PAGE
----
My local newspaper is Foster's Daily Democrat, based in Dover, New Hampshire. Yesterday, I made the mistake of reading one of their editorials (free registration required, suggest you not bother) entitled "First AT&T, now 'Big Oil'." It is just so shoddy and stupid… I feel the need to share the pain. It begins:
"There are three kinds of lies: lies, damned lies, and statistics."
— Mark Twain
There are certainly more than three insufferably pretentious ways to lead off a short editorial. The writer picks one: this well-known Twain quote, which might have have conceivably been appropriate if the editorial went on to accuse someone of lying or citing fraudulent statistics. As we'll see, that doesn't actually happen.
After weeks of a sustained frontal assault on their record-breaking profits, the oil industry came out swinging last week. Leading the pack was ExxonMobile [sic] which reported $36.1 billion in profits for 2005, an increase of over 40 percent. For the first quarter of this year, profits topped $8 billion with the company's estimated intake at $1 million a day.
The extensive research the writer did for this editorial did not include nailing down the correct spelling for "ExxonMobil". Nor did the writer do a simple sanity check on the "estimated intake" of $1 million per day; that would result in a quarterly/yearly totals about a factor of a hundred lower than the profit numbers quoted. Is this a lie, a damned lie, or a statistic?
Citing only an 8 percent margin, oil executives and talking heads justified the profits as "reasonable."
But reasonable by whose standards?
Let me guess the implied answer: not my standards, buddy boy. I'm doubtful whether the writer actually bothered to read, let alone understand, any serious discussion of profit margins. Let's see:
The average mom and pop business works on a margin of 2-4 percent, if they have one at all. Grocery stores, which depend on volume as do the oil companies, work on a 2 percent spread.
I'm not even close to being a business expert, but even I can notice a fallacious comparison of apples and … um, gasoline.
An honest writer would ask: are ExxonMobil's margins out of whack with comparable companies? And the answer isn't that hard to find: no. For example, here's a WaPo article that ranks ExxonMobil's gross profit margin at 127th within the Fortune 500. And at USA Today, they say:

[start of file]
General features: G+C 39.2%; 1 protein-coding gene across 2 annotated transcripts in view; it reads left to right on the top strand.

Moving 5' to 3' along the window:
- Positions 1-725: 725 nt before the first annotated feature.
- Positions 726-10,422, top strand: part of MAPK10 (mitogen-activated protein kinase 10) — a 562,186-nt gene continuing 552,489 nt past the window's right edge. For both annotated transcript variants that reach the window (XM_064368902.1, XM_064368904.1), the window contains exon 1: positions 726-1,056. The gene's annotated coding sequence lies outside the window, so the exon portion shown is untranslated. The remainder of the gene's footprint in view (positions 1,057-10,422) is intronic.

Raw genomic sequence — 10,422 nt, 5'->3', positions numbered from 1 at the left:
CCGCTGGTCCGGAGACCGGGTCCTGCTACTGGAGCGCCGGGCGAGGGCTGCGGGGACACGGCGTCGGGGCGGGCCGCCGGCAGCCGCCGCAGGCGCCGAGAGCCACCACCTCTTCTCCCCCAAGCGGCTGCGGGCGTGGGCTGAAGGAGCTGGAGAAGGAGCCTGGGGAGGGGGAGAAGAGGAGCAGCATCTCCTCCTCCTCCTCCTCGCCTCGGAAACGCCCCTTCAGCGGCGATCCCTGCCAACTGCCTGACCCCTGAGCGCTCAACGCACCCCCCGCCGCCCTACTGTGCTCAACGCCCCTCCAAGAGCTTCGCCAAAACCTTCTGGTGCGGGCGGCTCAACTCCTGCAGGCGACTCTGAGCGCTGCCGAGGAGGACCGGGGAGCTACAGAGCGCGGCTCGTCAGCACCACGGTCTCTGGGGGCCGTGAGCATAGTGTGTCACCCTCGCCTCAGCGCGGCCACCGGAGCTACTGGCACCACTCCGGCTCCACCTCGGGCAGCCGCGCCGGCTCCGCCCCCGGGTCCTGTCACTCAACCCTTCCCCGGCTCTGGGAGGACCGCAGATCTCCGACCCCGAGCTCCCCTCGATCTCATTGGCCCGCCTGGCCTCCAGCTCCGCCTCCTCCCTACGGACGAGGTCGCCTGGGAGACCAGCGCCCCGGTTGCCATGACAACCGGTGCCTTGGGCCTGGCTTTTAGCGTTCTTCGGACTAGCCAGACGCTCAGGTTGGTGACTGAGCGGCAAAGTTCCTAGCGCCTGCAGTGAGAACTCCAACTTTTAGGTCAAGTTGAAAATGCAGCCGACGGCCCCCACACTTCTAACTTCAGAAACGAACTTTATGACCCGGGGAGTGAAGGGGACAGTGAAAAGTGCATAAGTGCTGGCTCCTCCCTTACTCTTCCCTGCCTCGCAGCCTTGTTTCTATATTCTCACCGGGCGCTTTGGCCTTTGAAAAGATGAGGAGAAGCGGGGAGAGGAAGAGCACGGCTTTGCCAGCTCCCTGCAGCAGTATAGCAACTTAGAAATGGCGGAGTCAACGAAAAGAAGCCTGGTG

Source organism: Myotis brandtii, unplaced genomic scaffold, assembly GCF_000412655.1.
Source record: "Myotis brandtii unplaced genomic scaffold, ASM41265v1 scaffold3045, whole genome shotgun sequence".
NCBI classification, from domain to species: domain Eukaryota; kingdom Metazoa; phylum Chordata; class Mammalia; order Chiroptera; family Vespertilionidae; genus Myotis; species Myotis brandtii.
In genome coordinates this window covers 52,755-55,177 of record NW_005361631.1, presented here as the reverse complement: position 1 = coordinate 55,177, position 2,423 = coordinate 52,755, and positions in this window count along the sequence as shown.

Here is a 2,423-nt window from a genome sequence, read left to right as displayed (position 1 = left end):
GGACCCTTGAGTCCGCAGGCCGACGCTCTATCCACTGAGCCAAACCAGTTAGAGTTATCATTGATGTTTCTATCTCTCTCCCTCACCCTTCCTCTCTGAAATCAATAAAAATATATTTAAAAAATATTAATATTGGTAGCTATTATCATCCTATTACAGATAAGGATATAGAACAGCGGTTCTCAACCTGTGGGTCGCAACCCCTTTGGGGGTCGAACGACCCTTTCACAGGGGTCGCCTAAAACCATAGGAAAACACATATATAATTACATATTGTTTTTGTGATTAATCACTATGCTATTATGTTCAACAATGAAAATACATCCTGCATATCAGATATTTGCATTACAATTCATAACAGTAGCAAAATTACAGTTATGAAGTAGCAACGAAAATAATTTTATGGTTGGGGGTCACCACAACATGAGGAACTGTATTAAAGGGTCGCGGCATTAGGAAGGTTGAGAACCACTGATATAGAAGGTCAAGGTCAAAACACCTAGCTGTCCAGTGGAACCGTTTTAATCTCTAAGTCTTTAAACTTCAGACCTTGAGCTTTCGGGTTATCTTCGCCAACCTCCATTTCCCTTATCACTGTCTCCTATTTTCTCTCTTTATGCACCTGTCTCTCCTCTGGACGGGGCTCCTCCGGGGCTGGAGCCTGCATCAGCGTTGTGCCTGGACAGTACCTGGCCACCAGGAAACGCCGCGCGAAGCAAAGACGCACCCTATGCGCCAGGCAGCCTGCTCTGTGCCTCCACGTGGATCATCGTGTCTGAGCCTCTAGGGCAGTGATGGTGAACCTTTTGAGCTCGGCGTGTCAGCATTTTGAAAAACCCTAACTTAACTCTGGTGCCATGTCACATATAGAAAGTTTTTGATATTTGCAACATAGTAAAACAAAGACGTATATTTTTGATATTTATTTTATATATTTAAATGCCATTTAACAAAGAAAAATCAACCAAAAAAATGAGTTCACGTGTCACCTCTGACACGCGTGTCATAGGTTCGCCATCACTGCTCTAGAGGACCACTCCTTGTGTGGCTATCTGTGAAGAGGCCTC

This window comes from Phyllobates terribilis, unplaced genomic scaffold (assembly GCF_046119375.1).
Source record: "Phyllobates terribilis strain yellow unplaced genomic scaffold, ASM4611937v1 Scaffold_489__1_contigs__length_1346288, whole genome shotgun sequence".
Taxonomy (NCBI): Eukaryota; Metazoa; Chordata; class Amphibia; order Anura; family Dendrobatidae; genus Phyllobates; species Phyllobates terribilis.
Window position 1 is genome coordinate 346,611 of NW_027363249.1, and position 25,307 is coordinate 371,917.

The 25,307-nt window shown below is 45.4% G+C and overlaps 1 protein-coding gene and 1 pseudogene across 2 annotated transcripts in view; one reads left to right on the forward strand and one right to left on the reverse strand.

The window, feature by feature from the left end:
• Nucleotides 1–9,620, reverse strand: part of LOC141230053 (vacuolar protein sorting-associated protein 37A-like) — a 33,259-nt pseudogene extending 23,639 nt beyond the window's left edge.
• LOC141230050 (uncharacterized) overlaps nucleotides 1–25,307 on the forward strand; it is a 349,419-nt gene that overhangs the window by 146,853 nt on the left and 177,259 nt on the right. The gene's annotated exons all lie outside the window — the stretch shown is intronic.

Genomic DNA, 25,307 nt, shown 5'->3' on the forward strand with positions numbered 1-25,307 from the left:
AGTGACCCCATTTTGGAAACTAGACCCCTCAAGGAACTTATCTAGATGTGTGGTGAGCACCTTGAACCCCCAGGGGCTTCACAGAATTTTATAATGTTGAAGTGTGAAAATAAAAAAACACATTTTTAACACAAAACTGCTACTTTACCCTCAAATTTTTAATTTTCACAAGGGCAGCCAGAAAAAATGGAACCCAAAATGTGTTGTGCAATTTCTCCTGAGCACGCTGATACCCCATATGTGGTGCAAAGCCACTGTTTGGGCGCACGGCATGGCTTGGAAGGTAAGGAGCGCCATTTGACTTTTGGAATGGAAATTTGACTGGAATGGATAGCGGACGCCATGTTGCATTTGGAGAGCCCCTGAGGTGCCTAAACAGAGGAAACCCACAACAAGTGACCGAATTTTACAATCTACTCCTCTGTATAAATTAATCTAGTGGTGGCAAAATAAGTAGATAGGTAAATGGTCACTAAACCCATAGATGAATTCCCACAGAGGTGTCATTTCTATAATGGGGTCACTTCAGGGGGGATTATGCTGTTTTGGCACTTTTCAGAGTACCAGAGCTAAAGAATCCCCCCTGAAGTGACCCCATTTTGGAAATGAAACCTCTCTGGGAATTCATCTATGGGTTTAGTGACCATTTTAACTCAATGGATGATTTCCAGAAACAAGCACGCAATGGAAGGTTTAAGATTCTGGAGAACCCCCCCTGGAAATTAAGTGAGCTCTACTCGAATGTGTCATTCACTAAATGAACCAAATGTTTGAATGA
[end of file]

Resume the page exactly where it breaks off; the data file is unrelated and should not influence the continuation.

… Exxon's profit margins are below-average compared with others that have triggered no outcry. Exxon's first-quarter profit margin was 9.4%, meaning it kept 9.4 cents of every $1 in revenue. Microsoft kept 27.3 cents of every $1 in revenue in its most recent quarter; General Electric, 11.4 cents and McDonald's, 12.3 cents. In fact, Exxon is below the 11-cent average of Standard & Poor's 500 companies, says analyst Howard Silverblatt.
So, back to the Foster's editorial, which is fast approaching incoherence:
"Big Oil" benefits from its size. Were it smaller, 8 percent might be reasonable. Given that oil has replaced AT&T as the country's largest monopoly, 8 percent is gluttony.
It is nonsensical to lump a bunch of companies together as "Big Oil" and call the agglomeration a "monopoly"; this just shows the editorial writer doesn't know what a monopoly is.
A windfall profits tax currently being discussed in Congress will do little to help the average driver, nor will peeling back the federal tax for a couple of months. Ditto a $100 rebate. On the other hand, threatening to breaking up Big Oil's monopoly might get its attention.… getting "attention" is, of course, the goal of every petulant child going off on a tantrum. Other than that, the writer provides no justification for any of these judgments as to what will "help the average driver". (How much of your $2.90 per gallon goes to those nasty profits? How much goes to taxes? Did the editorial writer even try to find out?)
It would be entirely appropriate for the editorial writer to read Arnold Kling's article "Energy Policy for Idiots":
Let's go s-l-o-w-l-y. Start by asking yourselves these questions:
- Should the goal of U.S. energy policy be to raise long-term domestic energy production, or to reduce long-term domestic energy production?
- Should the goal of U.S. energy policy be to increase profits earned by Iran and other foreign producers, or to reduce their profits?
- Should the goal of U.S. energy policy be to increase consumer demand for gasoline, to leave consumer demand alone, or to reduce consumer demand?
Neither questions nor answers are too tough. Even for a Foster's editorial writer.